Thursday, April 19, 2012

Powershell overlapping pipeline problem

During the recent Microsoft 2012 scripting games, I encountered an interesting problem which really threw me off for a few hours. When trying to link up WMI results with registry entries in the Advanced 8 event, I ended up with a lot of Get-ItemProperty failures, where the values being read in my registry access where actually results from my WMI lookups. Here is a sample of the code

function get-physicalphysical {
     param(  [parameter(position=0)][string]$nicGUID   )
    $vals = Get-ChildItem hklm:"\System\CurrentControlSet\Control\Class\{4D36E972-E325-11CE-BFC1-08002BE10318}" |
          get-itemproperty -name $ | where {$_.netcfginstanceid -match $nicGuid}
    if ($vals.characteristics -eq 0x84) { return $true } else { return $false }

$nics = Get-WmiObject -Class Win32_NetworkAdapter -Filter "PhysicalAdapter = True" |
where {get-physicalphysical $($_.guid)}

So we have GWMI for network adapters piped to a function called get-physicalphysical.  The guid of the WMI network adapter result is searched in the registry for lower level details that are not available via WMI.  The error we get is something like this (repeating many times and for different adapter names)

Get-ItemProperty : Property Intel(R) 82567LM Gigabit Network Connection does not exist at path HKEY_LOCAL_MACHINE\System\CurrentControlSet\Control\Class\{4D36E972-E325-11CE-BFC1-08002BE10318}\0000.
At line:11 char:25
+         get-itemproperty <<<<  -name $ | where {$_.netcfginstanceid -ma
tch $nicGuid}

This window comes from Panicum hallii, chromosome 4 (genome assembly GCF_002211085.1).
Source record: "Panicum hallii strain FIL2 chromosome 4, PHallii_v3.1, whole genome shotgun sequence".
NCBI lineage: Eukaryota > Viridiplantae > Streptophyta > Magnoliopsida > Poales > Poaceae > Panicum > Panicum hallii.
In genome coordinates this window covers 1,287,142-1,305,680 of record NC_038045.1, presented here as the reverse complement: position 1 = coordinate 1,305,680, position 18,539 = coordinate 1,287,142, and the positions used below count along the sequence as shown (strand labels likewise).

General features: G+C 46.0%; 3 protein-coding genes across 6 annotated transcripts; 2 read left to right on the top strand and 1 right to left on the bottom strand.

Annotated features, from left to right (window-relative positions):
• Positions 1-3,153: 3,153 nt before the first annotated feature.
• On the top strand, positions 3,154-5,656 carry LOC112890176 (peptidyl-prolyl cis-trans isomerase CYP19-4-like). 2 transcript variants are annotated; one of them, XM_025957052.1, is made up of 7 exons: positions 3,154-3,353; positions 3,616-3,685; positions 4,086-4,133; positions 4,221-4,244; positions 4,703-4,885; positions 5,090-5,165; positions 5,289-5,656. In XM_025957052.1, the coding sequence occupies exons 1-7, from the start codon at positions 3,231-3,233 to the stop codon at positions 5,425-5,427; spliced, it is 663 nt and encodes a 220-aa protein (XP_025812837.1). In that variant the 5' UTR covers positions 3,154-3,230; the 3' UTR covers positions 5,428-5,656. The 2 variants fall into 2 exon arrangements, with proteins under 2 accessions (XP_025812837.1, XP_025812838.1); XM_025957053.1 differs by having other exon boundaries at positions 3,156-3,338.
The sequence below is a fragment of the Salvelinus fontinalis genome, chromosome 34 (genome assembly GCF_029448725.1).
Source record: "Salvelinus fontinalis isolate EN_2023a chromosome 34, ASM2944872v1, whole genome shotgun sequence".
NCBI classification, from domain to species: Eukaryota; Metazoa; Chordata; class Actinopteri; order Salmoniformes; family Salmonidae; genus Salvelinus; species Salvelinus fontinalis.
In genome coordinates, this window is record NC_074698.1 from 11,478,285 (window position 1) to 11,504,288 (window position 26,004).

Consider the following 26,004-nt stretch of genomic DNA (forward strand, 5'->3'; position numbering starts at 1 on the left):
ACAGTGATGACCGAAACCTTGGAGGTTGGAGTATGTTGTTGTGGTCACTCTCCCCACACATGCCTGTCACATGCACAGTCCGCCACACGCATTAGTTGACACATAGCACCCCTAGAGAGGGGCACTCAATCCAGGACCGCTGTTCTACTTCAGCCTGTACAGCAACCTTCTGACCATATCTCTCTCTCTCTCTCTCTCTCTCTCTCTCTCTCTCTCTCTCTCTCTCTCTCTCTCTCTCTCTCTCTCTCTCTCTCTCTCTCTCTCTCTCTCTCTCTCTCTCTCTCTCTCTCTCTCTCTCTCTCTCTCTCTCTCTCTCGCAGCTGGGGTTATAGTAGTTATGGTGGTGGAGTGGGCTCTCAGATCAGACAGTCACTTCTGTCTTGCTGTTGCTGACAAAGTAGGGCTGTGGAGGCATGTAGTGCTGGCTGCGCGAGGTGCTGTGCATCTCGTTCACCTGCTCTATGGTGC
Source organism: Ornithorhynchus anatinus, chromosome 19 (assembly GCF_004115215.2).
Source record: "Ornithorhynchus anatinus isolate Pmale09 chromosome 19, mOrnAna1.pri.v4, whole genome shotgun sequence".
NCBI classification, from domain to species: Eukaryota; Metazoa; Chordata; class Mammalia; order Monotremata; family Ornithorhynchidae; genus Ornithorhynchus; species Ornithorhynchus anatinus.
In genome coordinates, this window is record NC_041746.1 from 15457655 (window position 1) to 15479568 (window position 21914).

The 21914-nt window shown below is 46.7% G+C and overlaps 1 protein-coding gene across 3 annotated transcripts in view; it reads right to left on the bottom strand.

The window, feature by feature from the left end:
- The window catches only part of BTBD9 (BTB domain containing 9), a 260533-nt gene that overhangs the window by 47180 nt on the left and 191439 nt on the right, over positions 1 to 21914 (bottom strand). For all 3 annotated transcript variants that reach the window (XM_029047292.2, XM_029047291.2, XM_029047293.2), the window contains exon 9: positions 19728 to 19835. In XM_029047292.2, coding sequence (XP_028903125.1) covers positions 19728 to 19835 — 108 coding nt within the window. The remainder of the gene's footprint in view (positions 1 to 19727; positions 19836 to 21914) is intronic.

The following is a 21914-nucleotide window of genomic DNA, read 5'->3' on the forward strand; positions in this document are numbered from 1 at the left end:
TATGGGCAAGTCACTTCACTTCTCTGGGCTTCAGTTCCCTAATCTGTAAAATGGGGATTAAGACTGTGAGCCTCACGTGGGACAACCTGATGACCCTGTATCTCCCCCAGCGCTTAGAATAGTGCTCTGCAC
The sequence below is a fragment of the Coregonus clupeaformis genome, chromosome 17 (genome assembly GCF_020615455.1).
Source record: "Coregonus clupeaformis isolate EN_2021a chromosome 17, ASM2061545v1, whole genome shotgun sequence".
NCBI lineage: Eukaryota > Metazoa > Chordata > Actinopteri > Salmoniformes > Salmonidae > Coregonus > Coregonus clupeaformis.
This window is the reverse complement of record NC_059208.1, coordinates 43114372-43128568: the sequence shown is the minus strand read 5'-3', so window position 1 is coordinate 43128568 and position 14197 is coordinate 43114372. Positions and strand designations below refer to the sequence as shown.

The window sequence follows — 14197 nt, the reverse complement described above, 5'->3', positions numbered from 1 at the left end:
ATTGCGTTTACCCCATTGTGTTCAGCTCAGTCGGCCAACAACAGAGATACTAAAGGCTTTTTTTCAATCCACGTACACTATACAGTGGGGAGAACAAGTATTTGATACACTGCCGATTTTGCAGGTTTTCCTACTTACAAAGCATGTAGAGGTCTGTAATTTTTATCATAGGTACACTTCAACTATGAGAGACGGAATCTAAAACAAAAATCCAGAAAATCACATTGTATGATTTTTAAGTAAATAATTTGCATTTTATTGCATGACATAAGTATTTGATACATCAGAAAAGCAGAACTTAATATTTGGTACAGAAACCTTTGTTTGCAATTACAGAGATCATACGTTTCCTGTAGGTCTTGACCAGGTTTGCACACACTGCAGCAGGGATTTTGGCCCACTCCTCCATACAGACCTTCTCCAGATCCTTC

+ CategoryInfo          : InvalidArgument: (Intel(R) Connect
   ion:String) [Get-ItemProperty], PSArgumentException
    + FullyQualifiedErrorId : System.Management.Automation.PSArgumentException

In this case, the WMI results have a property called Name, and the entries in the registry that we were looking at also have a value for Name.  What we want is the name of the registry key that contains the configurations for the adapter.  But with the use of two pipelines, it appears that the $_ referenced in the pipeline within the function is accessing the pipeline $_ from outside of the function.  I'm not expert in low level powershell details and how the pipeline works, but after playing around a bit with trying to scope the $_ variable, and eventually reading the about_functions help, I found that you can scope a function.  By scoping the function and the $_ variable within it (using the same scope), I was able to separate the two pipelines and accomplish what I was hoping for.  You can see the full code at the entry script.

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